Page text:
Manufacturer's Suggested Retail Price (MSRP), also known as "sticker" price, is a recommended selling price that automakers give a new car that is above the invoice price paid by the dealer. It is a price that does not include any options that can be added to a particular car style. When shown as a range, the prices are starting MSRPs, without options, for multiple styles for that model.
This price range reflects the Kelley Blue Book Suggested Retail value for all trim levels, but not necessarily all available options.
The Kelley Blue Book Suggested Retail value represents the amount an auto dealer might ask for a specific vehicle; the actual sale price will vary. A vehicle's popularity, condition, warranty, color and local market conditions are factors involved in determining a final price. The retail value is not a trade-in or private party value.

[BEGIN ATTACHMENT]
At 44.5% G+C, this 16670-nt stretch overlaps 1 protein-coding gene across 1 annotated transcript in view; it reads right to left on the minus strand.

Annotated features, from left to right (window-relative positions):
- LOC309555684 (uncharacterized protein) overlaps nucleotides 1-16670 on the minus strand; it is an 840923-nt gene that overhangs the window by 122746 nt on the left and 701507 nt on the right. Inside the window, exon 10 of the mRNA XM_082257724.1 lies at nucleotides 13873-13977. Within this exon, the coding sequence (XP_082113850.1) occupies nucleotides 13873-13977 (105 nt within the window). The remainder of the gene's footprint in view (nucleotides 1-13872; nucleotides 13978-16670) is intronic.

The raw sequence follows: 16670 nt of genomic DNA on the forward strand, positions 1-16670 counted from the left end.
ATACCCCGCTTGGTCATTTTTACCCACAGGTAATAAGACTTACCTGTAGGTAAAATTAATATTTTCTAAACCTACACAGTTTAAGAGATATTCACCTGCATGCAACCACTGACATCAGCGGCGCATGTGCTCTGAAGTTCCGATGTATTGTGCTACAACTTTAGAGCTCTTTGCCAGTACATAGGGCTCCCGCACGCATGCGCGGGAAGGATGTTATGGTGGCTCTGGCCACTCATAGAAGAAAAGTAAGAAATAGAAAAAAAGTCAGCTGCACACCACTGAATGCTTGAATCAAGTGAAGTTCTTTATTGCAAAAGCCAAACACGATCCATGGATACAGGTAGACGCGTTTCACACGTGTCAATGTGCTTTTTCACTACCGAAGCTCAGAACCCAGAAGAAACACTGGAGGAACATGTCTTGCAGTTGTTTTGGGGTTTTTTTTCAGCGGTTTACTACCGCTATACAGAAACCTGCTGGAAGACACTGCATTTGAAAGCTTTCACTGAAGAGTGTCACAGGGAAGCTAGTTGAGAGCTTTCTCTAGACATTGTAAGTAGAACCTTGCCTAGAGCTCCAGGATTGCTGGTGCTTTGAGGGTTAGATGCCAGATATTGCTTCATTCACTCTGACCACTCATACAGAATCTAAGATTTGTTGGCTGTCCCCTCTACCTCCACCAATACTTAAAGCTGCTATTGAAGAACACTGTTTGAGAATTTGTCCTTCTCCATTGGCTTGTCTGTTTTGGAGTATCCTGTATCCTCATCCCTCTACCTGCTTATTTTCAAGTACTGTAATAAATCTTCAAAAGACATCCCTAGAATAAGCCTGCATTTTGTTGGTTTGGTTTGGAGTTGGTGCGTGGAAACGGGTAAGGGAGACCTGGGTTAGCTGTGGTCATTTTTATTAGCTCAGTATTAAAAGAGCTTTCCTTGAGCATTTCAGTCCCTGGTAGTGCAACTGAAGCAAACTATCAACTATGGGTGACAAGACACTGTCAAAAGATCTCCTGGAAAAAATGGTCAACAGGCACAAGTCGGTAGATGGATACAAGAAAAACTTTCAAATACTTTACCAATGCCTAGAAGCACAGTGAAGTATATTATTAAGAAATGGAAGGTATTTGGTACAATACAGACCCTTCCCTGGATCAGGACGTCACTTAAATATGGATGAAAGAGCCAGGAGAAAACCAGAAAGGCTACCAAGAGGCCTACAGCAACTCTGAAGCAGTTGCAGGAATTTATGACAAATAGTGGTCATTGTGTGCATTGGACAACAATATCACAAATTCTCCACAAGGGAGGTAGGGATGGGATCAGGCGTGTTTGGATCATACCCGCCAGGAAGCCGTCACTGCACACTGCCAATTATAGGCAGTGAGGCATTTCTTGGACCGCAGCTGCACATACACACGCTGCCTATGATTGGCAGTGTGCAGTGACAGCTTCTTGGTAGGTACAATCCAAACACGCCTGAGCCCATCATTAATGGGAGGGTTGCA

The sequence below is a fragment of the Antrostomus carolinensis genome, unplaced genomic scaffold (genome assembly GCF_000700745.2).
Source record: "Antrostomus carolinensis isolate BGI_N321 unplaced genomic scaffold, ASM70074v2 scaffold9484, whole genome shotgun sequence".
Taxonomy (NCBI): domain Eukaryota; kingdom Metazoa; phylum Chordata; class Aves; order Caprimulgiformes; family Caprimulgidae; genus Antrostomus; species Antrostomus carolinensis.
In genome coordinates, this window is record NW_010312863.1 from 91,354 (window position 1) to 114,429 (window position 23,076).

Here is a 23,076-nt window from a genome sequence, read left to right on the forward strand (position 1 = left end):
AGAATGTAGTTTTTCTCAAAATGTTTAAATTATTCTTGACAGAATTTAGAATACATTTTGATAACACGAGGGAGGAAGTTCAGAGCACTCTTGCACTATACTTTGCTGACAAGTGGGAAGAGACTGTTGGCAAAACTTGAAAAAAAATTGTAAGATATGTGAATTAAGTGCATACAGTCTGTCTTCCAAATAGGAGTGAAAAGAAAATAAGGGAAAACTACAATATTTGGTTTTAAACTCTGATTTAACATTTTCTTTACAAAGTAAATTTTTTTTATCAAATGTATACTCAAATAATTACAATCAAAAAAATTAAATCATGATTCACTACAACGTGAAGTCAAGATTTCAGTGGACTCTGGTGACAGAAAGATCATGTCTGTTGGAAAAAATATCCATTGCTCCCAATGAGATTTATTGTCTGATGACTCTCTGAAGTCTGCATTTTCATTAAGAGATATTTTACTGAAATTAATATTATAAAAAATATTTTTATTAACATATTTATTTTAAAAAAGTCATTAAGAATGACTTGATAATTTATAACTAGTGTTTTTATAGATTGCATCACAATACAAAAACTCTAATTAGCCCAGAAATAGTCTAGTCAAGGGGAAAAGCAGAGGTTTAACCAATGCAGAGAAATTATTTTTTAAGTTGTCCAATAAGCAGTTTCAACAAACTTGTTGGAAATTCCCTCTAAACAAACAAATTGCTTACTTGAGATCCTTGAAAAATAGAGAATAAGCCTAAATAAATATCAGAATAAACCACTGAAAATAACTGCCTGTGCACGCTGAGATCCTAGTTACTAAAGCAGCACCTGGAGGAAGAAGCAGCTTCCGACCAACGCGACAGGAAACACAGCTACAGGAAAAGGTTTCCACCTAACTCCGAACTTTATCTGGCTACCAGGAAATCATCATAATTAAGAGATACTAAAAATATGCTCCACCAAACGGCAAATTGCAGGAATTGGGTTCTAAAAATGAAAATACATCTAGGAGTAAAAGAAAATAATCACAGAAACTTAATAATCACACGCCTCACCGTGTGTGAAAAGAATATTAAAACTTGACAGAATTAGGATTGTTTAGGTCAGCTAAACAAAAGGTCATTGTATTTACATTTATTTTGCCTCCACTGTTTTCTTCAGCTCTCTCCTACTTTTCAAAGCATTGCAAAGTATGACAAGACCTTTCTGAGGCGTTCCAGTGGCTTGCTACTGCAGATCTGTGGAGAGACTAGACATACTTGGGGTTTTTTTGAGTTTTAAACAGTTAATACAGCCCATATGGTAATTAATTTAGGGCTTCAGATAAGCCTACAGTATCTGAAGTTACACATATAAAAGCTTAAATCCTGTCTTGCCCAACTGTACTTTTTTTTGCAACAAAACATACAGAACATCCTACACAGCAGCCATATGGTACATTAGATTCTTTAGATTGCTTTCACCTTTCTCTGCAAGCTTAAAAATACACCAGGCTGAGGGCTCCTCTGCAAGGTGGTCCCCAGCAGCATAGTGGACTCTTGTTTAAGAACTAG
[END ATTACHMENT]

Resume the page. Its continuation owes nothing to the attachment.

The Suggested Retail value assumes that the vehicle has been fully reconditioned and has a clean title history. The Suggested Retail value also allows for advertising, sales commissions, insurance and other costs of doing business as a dealer. Most vehicles offered at this price have passed an inspection, and some may carry a warranty. Vehicle mileage is assumed to be normal or below normal.
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Value for the Money
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by Handlebars from L.A. | March 19, 2012
Good, but steers kinda funny on the freeways compared to my 1993 E350. Perhaps it's because of a different brand of tires on it. I miss the pop out rear windows, arm rests on two of the rear seats, the underhood light, and the drawer under the shotgun seat in my old van. However, the additions of a 100 mph speedometer, a tachometer, extra electrical outlet, additional rear interior light, electrical door lock switch on the back door, and a thing that blocks access to stealing the spare tire all helped forget those missing items. Had to adjust to the steering wheel and driver's seat being moved one inch to the left.